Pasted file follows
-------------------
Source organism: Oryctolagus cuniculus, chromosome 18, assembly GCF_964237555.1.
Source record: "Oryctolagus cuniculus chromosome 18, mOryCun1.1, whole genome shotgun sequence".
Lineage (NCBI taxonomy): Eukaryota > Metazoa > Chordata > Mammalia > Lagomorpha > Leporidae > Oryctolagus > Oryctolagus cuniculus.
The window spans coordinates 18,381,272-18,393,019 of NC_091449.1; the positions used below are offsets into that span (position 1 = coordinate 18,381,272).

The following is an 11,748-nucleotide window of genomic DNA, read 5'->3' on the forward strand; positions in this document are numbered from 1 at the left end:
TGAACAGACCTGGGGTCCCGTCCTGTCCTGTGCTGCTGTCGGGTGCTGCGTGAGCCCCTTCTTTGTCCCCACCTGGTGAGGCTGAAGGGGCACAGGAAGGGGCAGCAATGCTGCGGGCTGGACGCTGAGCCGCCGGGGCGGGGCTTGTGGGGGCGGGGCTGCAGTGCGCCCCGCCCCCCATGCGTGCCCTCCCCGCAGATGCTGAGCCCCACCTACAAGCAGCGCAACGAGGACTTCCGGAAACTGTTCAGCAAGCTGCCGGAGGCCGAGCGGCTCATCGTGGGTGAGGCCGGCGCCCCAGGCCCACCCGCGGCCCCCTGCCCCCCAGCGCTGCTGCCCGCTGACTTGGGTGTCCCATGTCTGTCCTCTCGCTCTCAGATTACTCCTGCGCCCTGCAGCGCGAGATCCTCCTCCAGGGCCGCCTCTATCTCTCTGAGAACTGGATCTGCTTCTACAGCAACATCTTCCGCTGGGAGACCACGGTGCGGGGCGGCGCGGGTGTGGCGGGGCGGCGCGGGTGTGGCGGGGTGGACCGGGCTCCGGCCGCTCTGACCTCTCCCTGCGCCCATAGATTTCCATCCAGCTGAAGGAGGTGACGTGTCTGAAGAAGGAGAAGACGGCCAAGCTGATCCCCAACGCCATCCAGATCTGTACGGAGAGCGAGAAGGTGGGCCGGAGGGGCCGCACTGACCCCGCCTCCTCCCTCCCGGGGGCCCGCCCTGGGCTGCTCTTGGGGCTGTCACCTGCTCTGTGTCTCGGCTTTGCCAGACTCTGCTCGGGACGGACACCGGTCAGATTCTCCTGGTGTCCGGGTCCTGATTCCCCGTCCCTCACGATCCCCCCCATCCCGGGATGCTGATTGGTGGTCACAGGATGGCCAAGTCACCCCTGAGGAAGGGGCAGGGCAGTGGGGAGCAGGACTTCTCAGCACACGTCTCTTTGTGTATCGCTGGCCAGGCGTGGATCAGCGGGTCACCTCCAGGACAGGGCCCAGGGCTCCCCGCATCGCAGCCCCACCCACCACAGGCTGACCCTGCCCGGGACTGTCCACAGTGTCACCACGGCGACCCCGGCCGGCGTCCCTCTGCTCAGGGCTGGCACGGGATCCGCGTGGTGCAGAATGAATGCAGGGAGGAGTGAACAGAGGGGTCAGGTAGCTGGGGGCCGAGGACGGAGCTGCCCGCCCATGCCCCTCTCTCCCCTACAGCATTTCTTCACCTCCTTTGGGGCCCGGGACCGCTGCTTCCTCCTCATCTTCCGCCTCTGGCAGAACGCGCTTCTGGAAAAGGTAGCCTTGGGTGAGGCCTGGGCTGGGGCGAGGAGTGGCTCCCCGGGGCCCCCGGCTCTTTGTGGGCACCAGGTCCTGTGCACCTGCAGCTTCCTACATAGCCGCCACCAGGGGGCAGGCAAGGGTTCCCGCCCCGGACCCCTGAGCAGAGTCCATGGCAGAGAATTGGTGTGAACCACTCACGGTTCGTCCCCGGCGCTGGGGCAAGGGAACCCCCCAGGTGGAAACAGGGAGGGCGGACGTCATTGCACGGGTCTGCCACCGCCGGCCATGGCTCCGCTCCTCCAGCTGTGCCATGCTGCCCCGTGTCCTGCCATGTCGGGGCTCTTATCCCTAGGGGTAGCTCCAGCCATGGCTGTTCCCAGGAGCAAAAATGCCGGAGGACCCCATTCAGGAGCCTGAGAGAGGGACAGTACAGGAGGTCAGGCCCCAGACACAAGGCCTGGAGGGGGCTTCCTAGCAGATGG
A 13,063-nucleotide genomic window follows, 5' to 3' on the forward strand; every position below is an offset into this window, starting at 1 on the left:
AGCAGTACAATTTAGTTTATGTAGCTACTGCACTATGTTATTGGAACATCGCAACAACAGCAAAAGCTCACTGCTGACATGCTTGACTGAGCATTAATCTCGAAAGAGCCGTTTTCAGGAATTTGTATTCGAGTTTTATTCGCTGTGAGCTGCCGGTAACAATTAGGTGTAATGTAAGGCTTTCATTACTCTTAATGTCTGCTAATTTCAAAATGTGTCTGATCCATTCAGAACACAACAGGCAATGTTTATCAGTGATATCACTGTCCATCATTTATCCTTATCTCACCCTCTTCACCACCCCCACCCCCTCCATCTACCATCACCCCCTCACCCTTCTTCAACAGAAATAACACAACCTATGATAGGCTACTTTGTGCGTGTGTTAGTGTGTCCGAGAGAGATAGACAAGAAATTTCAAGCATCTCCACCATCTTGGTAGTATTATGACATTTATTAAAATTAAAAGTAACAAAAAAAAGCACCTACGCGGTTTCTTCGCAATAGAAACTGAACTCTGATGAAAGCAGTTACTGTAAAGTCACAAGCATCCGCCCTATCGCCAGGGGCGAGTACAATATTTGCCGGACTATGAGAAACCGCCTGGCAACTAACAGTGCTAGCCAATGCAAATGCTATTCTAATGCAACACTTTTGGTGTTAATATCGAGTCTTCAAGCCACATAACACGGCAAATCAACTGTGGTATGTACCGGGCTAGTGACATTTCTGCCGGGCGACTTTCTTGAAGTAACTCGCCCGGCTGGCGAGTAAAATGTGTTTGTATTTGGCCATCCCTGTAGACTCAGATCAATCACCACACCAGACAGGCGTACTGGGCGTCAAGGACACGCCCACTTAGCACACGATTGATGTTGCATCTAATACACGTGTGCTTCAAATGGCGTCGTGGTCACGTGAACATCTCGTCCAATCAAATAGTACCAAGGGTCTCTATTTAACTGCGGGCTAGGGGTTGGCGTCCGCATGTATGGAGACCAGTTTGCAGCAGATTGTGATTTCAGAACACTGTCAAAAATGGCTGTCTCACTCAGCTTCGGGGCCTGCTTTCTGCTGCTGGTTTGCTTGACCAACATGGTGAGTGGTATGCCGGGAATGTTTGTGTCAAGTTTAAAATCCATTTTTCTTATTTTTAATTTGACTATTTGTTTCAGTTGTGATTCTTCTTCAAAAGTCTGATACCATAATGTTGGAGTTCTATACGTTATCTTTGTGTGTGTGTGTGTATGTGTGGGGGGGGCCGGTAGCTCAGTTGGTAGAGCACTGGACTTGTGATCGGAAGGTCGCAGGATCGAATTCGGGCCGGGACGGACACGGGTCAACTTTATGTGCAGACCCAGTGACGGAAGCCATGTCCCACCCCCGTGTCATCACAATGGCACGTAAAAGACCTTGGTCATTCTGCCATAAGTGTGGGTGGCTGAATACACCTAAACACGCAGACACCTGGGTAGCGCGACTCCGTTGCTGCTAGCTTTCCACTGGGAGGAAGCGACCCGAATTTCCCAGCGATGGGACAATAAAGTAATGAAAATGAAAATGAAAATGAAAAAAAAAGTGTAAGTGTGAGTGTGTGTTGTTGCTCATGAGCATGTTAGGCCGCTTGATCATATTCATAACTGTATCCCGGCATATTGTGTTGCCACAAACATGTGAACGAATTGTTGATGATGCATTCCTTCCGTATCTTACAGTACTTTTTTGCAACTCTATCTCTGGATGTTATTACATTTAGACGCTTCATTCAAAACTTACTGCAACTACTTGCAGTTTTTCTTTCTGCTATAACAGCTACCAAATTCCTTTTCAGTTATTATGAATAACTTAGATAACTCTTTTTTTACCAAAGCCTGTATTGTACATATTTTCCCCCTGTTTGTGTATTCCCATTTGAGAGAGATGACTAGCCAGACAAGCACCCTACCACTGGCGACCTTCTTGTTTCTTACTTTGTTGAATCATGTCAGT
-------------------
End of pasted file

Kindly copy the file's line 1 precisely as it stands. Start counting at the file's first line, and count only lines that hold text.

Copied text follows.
Source organism: Oryctolagus cuniculus, chromosome 18, assembly GCF_964237555.1.